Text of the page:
Education = Employability?
So, I would stay away from raising the question whether, philosophically, education should be for employability. I shall accept that for a vast majority of students, this is really what it should be. Particularly as higher education comes with the prospect of a lifelong debt, it is insensitive to talk about a liberal education, which may prepare the mind but leave the bank account empty. Besides, there are many people, safely perched on the ivory tower of great universities and intellectual fame, who are far more qualified to tackle tricky questions such as these.
Rather, I have a dumb question: What really is employability? And can this be taught? I got a job just after I finished my education, and for my education, and therefore believed education is meaningful. My education simply taught me things - economics, politics, philosophy - and allowed me to develop skills, computer programming, ability to talk and write, etc. I used those skills and knowledge when time came to use them, and that got me my first job, promotions and subsequent jobs thereafter. So, by definition, I got my employability from my education. But, despite trying, I couldn't figure out which bits of my education specifically dealt with employability, and indeed, I didn't have an 'employability certificate'.
Now, I don't even think I had a 'great' education: I went to a good college, but not a 'premier' one. Some of the teachers who taught us were inspiring - and the subjects they taught, therefore, were subjects favourite to me - but most others were pedestrian, uninterested, even downright shabby. The method of teaching was mostly didactic, I was never asked to participate in a debate or make a presentation for once in the college and there was no employer interaction. Despite this, I got my first job rather easily, and this happened because I knew something very well - in my case, it was Unix programming - and had a perfect score on the subject. That was a skill in demand, very specific and narrow but just right at the time, and the first interview I gave with a nascent private 'Email service' company I was offered a job.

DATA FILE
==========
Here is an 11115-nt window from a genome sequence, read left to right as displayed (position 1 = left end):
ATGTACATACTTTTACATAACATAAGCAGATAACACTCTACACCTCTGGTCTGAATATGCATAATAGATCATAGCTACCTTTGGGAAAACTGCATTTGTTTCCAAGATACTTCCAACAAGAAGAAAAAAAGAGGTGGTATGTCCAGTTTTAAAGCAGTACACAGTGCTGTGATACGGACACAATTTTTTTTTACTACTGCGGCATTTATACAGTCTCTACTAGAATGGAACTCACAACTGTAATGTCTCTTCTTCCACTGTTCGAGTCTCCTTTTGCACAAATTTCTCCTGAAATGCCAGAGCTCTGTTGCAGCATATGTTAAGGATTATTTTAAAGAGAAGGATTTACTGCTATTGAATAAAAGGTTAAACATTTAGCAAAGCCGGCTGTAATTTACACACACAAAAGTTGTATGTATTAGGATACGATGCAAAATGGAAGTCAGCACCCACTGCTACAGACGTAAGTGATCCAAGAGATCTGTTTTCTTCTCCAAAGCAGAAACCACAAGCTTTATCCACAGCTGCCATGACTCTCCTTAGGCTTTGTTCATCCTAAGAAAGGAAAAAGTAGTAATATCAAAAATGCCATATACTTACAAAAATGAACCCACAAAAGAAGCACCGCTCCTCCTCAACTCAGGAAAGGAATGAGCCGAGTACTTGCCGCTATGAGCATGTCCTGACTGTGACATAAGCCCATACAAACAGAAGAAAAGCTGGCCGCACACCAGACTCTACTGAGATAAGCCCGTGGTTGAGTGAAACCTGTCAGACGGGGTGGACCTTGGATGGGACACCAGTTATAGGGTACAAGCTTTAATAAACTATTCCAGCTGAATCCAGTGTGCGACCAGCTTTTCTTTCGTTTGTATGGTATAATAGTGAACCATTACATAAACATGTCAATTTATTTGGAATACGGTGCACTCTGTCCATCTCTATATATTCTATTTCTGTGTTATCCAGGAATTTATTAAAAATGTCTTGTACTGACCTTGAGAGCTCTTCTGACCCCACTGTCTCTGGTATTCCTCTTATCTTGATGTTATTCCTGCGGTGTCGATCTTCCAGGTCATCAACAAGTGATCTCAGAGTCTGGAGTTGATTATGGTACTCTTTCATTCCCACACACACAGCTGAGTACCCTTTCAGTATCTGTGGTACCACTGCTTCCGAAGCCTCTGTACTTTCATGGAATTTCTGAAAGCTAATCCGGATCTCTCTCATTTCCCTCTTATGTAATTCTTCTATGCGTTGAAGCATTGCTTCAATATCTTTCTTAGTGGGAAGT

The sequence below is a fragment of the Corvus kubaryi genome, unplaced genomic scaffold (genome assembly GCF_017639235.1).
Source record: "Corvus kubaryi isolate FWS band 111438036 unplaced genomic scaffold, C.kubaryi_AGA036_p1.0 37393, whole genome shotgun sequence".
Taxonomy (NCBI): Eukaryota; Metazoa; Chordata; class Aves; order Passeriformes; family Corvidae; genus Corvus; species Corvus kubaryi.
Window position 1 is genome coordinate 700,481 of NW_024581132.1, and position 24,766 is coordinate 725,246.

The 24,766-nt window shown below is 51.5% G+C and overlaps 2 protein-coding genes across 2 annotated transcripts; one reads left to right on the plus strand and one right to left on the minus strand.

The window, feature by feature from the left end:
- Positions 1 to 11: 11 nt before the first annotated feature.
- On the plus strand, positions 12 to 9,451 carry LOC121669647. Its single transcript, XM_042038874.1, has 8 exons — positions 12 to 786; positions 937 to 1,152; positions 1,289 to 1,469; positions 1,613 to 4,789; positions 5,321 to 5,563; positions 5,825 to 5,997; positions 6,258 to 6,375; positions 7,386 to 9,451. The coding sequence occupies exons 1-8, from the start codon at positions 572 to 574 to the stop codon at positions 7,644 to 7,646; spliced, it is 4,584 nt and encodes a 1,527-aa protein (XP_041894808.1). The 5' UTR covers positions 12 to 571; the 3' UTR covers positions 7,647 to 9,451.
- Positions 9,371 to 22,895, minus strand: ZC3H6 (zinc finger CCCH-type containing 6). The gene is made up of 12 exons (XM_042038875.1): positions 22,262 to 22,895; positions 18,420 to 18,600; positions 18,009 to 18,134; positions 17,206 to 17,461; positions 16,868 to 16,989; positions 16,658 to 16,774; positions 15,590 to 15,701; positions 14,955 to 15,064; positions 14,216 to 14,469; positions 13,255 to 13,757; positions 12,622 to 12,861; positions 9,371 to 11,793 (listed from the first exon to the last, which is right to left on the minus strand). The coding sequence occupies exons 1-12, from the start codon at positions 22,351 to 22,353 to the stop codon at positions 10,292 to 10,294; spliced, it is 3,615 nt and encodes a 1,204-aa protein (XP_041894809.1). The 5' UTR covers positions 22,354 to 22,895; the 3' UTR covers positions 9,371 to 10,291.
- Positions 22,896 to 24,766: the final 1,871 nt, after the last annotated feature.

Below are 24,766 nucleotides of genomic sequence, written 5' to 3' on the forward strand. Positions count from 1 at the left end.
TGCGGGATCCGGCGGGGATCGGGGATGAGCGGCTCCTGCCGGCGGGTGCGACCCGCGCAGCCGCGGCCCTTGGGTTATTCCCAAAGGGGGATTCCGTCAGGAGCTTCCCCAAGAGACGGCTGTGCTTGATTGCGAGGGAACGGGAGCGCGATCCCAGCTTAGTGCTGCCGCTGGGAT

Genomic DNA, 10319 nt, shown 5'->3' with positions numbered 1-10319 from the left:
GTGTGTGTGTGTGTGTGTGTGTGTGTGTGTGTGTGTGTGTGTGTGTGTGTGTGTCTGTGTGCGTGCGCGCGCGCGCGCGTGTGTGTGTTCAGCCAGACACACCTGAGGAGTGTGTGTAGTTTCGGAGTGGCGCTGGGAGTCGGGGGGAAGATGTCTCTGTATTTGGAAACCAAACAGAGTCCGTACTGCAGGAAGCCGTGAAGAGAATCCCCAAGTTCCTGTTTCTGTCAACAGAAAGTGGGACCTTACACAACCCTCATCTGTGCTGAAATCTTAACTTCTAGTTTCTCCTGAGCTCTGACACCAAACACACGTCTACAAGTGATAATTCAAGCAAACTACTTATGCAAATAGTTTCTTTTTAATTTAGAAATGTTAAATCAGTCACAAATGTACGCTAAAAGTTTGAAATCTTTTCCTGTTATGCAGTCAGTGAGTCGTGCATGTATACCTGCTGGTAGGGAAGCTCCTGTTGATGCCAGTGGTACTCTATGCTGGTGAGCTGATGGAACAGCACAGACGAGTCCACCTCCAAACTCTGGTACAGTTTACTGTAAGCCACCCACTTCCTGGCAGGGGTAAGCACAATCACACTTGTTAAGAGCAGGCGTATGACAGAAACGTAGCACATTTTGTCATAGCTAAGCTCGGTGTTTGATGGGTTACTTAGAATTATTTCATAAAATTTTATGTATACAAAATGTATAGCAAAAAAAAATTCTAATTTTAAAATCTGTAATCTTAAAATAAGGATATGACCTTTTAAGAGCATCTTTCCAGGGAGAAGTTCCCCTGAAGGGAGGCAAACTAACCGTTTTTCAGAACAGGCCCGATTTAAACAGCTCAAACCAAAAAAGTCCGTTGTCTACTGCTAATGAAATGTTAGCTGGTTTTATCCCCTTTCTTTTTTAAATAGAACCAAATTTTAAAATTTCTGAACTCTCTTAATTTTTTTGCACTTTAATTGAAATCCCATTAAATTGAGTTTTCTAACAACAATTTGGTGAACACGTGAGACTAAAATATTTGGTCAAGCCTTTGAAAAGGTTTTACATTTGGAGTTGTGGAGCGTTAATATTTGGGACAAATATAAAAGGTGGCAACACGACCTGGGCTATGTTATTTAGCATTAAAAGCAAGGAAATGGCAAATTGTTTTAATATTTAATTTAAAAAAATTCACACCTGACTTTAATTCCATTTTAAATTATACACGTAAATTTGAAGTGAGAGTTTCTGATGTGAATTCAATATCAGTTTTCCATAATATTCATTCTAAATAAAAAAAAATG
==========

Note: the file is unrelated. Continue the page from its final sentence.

Indeed, this may exactly prove what I am trying to question, that an effective education should be about employability. But then, there is something else that confounds this thesis. The job I got of managing Unix servers did not take me too far: It was fine as a first job and gave me an exposure to 'corporate life', but in less than two years, I was doing something completely different. I changed jobs and eventually moved out of India, first to Bangladesh and South-East Asia and then to Britain, using none of my Unix skills whatsoever. Given that I have held different jobs and was given fast promotions because 'I was able to think outside the box', I would think while my first employment, which was indeed crucial in the scheme of things, was on account of a very specific skill (though it was a small part of my education), my 'employability' came from my various interests and readings, which, in turn, were inspired by tutors and peers who held many outside interests, political views and passion to change the world.
Looking back, it is indeed tempting for me to think that the first job was what made all the difference, and may be it did. It is even more tempting to nurse my ego and think that I was really really good with programming the Unix servers and hence got the job. But this overlooks important issues: That I was lucky, that I was at the right place at the right time. Getting this job might have been due to the date of the interview, the New Year Eve 1992, and I was among the few available at the placement office for the interview. There was another person competing for the same job, a classmate, who was better than me in me in computing but, in this instance, I had better scores in Unix programming, which was specifically what the employers wanted. Finally, I got on well with the interviewer, and though we did not work together for too long (she left the job only a month after the interview), we developed a lifelong friendship which lasts to this day.